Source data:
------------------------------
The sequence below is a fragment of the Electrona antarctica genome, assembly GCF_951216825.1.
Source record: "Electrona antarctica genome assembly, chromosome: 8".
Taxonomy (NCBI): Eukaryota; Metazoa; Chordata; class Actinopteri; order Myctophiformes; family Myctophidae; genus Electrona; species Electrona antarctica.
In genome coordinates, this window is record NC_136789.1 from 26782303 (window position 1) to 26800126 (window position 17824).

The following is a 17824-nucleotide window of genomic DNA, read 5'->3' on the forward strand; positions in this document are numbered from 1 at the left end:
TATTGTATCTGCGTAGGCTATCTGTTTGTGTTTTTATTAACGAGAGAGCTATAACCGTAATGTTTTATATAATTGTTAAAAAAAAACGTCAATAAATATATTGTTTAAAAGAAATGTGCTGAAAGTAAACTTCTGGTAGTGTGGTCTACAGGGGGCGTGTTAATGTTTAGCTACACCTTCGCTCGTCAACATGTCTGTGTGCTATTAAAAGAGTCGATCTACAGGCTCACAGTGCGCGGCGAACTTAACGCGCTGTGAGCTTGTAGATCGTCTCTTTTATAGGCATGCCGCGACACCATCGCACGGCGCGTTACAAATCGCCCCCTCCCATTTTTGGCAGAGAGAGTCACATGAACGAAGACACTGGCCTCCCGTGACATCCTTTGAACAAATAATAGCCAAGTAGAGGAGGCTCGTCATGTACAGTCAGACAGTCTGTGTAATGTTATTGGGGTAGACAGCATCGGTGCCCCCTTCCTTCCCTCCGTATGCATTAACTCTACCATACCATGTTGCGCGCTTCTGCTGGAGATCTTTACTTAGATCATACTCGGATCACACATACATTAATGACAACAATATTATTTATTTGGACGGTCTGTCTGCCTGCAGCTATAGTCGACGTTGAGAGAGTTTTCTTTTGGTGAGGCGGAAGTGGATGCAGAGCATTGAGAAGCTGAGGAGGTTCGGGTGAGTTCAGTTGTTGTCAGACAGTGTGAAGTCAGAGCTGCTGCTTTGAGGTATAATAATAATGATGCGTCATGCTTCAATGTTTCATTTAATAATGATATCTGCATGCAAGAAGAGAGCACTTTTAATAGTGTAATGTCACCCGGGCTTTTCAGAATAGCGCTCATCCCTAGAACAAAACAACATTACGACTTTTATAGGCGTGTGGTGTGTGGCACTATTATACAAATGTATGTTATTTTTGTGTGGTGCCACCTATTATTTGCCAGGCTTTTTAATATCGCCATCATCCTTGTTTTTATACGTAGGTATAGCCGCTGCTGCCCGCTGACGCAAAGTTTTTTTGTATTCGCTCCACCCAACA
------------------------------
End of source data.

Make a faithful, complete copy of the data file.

The sequence below is a fragment of the Electrona antarctica genome, assembly GCF_951216825.1.
Source record: "Electrona antarctica genome assembly, chromosome: 8".
Taxonomy (NCBI): Eukaryota; Metazoa; Chordata; class Actinopteri; order Myctophiformes; family Myctophidae; genus Electrona; species Electrona antarctica.
In genome coordinates, this window is record NC_136789.1 from 26782303 (window position 1) to 26800126 (window position 17824).

The following is a 17824-nucleotide window of genomic DNA, read 5'->3' on the forward strand; positions in this document are numbered from 1 at the left end:
TATTGTATCTGCGTAGGCTATCTGTTTGTGTTTTTATTAACGAGAGAGCTATAACCGTAATGTTTTATATAATTGTTAAAAAAAAACGTCAATAAATATATTGTTTAAAAGAAATGTGCTGAAAGTAAACTTCTGGTAGTGTGGTCTACAGGGGGCGTGTTAATGTTTAGCTACACCTTCGCTCGTCAACATGTCTGTGTGCTATTAAAAGAGTCGATCTACAGGCTCACAGTGCGCGGCGAACTTAACGCGCTGTGAGCTTGTAGATCGTCTCTTTTATAGGCATGCCGCGACACCATCGCACGGCGCGTTACAAATCGCCCCCTCCCATTTTTGGCAGAGAGAGTCACATGAACGAAGACACTGGCCTCCCGTGACATCCTTTGAACAAATAATAGCCAAGTAGAGGAGGCTCGTCATGTACAGTCAGACAGTCTGTGTAATGTTATTGGGGTAGACAGCATCGGTGCCCCCTTCCTTCCCTCCGTATGCATTAACTCTACCATACCATGTTGCGCGCTTCTGCTGGAGATCTTTACTTAGATCATACTCGGATCACACATACATTAATGACAACAATATTATTTATTTGGACGGTCTGTCTGCCTGCAGCTATAGTCGACGTTGAGAGAGTTTTCTTTTGGTGAGGCGGAAGTGGATGCAGAGCATTGAGAAGCTGAGGAGGTTCGGGTGAGTTCAGTTGTTGTCAGACAGTGTGAAGTCAGAGCTGCTGCTTTGAGGTATAATAATAATGATGCGTCATGCTTCAATGTTTCATTTAATAATGATATCTGCATGCAAGAAGAGAGCACTTTTAATAGTGTAATGTCACCCGGGCTTTTCAGAATAGCGCTCATCCCTAGAACAAAACAACATTACGACTTTTATAGGCGTGTGGTGTGTGGCACTATTATACAAATGTATGTTATTTTTGTGTGGTGCCACCTATTATTTGCCAGGCTTTTTAATATCGCCATCATCCTTGTTTTTATACGTAGGTATAGCCGCTGCTGCCCGCTGACGCAAAGTTTTTTTGTATTCGCTCCACCCAACA